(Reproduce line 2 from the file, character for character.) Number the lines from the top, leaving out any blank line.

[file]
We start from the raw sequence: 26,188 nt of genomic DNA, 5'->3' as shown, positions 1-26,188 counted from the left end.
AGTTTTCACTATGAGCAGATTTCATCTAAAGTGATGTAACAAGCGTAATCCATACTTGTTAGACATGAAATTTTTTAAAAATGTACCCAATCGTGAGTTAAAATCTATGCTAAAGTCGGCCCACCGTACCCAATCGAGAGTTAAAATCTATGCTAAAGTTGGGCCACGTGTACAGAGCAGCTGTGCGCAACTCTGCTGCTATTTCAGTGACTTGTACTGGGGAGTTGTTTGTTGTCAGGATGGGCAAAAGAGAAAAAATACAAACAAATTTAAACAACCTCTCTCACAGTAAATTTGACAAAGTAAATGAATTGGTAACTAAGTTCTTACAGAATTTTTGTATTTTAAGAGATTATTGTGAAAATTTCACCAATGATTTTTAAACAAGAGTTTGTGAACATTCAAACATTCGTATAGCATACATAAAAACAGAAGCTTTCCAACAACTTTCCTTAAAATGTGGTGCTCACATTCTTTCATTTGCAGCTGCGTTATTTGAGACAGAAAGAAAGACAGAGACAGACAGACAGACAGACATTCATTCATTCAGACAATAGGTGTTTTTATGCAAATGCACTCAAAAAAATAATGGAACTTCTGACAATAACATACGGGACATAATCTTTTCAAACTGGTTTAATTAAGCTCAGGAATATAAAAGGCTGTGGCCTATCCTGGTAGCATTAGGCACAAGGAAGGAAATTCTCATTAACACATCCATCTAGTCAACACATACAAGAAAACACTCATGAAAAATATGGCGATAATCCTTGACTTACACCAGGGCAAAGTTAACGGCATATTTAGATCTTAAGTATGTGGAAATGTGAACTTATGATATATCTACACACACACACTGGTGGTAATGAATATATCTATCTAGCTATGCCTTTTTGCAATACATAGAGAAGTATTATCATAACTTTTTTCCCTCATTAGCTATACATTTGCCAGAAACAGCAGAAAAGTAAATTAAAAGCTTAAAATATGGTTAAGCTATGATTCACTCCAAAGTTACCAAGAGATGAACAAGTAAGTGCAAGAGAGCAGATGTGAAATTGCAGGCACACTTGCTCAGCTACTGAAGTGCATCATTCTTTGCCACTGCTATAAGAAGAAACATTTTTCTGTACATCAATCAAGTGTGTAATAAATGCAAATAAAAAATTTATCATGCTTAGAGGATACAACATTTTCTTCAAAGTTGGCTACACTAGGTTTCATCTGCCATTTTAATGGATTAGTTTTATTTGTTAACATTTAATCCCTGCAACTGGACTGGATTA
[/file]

AGTTTTCACTATGAGCAGATTTCATCTAAAGTGATGTAACAAGCGTAATCCATACTTGTTAGACATGAAATTTTTTAAAAATGTACCCAATCGTGAGTTAAAATCTATGCTAAAGTCGGCCCACCGTACCCAATCGAGAGTTAAAATCTATGCTAAAGTTGGGCCACGTGTACAGAGCAGCTGTGCGCAACTCTGCTGCTATTTCAGTGACTTGTACTGGGGAGTTGTTTGTTGTCAGGATGGGCAAAAGAGAAAAAATACAAACAAATTTAAACAACCTCTCTCACAGTAAATTTGACAAAGTAAATGAATTGGTAACTAAGTTCTTACAGAATTTTTGTATTTTAAGAGATTATTGTGAAAATTTCACCAATGATTTTTAAACAAGAGTTTGTGAACATTCAAACATTCGTATAGCATACATAAAAACAGAAGCTTTCCAACAACTTTCCTTAAAATGTGGTGCTCACATTCTTTCATTTGCAGCTGCGTTATTTGAGACAGAAAGAAAGACAGAGACAGACAGACAGACAGACATTCATTCATTCAGACAATAGGTGTTTTTATGCAAATGCACTCAAAAAAATAATGGAACTTCTGACAATAACATACGGGACATAATCTTTTCAAACTGGTTTAATTAAGCTCAGGAATATAAAAGGCTGTGGCCTATCCTGGTAGCATTAGGCACAAGGAAGGAAATTCTCATTAACACATCCATCTAGTCAACACATACAAGAAAACACTCATGAAAAATATGGCGATAATCCTTGACTTACACCAGGGCAAAGTTAACGGCATATTTAGATCTTAAGTATGTGGAAATGTGAACTTATGATATATCTACACACACACACTGGTGGTAATGAATATATCTATCTAGCTATGCCTTTTTGCAATACATAGAGAAGTATTATCATAACTTTTTTCCCTCATTAGCTATACATTTGCCAGAAACAGCAGAAAAGTAAATTAAAAGCTTAAAATATGGTTAAGCTATGATTCACTCCAAAGTTACCAAGAGATGAACAAGTAAGTGCAAGAGAGCAGATGTGAAATTGCAGGCACACTTGCTCAGCTACTGAAGTGCATCATTCTTTGCCACTGCTATAAGAAGAAACATTTTTCTGTACATCAATCAAGTGTGTAATAAATGCAAATAAAAAATTTATCATGCTTAGAGGATACAACATTTTCTTCAAAGTTGGCTACACTAGGTTTCATCTGCCATTTTAATGGATTAGTTTTATTTGTTAACATTTAATCCCTGCAACTGGACTGGATTA